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Standing United Against Abuse in Later Life

June 15, 2016

Today, the Office on Violence Against Women (OVW) joins communities across the world to commemorate the 10th anniversary of World Elder Abuse Awareness Day (WEAAD). WEAAD launched in 2006, to shine a spotlight on the abuse and neglect experienced by millions of older adults that is too often overlooked or unreported. On this day, we have the opportunity to increase awareness about abuse in later life, learn what to do if we suspect abuse or neglect, and stand united against elder abuse.

OVW remains committed to raising awareness about abuse in later life.  For example, in March 2016, OVW,  the Department of Health and Human Services’ (HHS) Administration on Community Living and Family Violence Prevention and Services, and the National Clearinghouse on Abuse in Later Life (NCALL), convened a roundtable with national, state and local leaders and older survivors to discuss the emergency shelter and transitional housing needs of older victims. This roundtable was part of a continued effort to address abuse across the lifespan and provided critical information that was used in a newly developed toolkit.

Today, I am excited to share that the first resource in this toolkit is now available. “Working with Older Survivors of Abuse: A Framework for Advocates” was developed by NCALL, an OVW technical assistance provider, to help advocates working with older survivors. We invite you and your colleagues to view a recording of the webinar “Promoting Respect and Dignity Across the Lifespan: Working with Older Victims of Domestic and Sexual Violence.” This webinar highlights national and local efforts to address abuse in later life and includes an overview of the new resource, including seven guiding principles and practical strategies for advocates to consider when working with older survivors.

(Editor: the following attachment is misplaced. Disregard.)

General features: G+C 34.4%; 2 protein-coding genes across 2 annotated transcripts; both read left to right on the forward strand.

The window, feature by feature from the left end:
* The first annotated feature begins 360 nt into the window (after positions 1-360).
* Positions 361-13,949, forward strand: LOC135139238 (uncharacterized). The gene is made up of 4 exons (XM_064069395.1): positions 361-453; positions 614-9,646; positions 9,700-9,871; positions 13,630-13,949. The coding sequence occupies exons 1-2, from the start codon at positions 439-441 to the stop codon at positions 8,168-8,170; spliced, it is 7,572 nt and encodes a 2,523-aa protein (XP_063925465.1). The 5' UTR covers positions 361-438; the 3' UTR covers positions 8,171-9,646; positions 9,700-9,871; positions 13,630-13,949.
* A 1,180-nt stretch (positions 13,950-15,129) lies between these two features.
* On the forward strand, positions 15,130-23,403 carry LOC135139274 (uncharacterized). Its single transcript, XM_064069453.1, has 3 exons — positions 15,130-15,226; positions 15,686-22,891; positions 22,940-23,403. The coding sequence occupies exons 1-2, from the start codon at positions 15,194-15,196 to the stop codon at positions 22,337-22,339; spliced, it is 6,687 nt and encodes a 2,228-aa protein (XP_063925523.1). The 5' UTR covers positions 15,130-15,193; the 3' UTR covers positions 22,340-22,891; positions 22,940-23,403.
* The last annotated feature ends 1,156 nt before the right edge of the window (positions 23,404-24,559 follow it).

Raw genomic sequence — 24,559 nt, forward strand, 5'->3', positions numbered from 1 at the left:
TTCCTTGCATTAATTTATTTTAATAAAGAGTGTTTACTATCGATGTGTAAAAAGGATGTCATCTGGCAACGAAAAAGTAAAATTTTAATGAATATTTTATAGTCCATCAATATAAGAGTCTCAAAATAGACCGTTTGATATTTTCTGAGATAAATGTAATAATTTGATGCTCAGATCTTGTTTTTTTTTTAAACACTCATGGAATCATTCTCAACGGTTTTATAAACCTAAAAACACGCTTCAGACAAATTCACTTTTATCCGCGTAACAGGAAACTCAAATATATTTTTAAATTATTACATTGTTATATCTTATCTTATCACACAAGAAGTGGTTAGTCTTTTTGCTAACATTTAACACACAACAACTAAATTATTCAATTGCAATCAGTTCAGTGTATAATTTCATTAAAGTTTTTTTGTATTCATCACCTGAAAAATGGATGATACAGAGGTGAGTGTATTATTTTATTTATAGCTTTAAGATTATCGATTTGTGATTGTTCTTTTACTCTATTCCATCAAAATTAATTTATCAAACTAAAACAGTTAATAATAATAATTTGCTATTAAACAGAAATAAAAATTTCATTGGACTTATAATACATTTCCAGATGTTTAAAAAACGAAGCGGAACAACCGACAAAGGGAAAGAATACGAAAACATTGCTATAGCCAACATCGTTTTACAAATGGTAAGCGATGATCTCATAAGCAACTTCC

Chart of America’s Population Aged 65 and over from 1900 to 2050

Source: Administration for Community Living, Administration on Aging 

As the percentage of Americans over the age of 50 continues to grow, the number of older adults experiencing abuse in later life is also increasing. We encourage you to get involved in local World Elder Abuse Awareness Day events because you can make a difference. Here are some ideas:

  • Take advantage of World Elder Abuse Awareness Day to highlight domestic violence, sexual assault and stalking in later life in your community
  • Use the phrase “victims across the lifespan” to promote recognition of older victims in written materials
  • Include images of older adults in brochures, posters and presentations
  • Include examples of abuse in later life in educational events
  • Conduct outreach where older adults gather
  • Highlight older victims during domestic violence, sexual violence and stalking awareness months
  • Work collaboratively with experts in aging network services and elder abuse


For More Information on Elder Abuse


For More Information on World Elder Abuse Awareness Day

Administration for Community Living



If you or someone you know is experiencing abuse, neglect, or exploitation visit, U.S. Department of Justice Elder Justice WebsiteNCEA’s State Resources webpage or call the National Domestic Violence Hotline at 1-800-799-SAFE (7233) or 1-800-787-3224 (TTY). 

Since 2006, 86 communities have received funding through OVW’s Enhanced Training and Services to End Abuse in Later Life Program. The funds have been used to train thousands of law enforcement officials, prosecutors, judges, victim service providers, and other professionals who work with older victims.   

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Updated April 27, 2017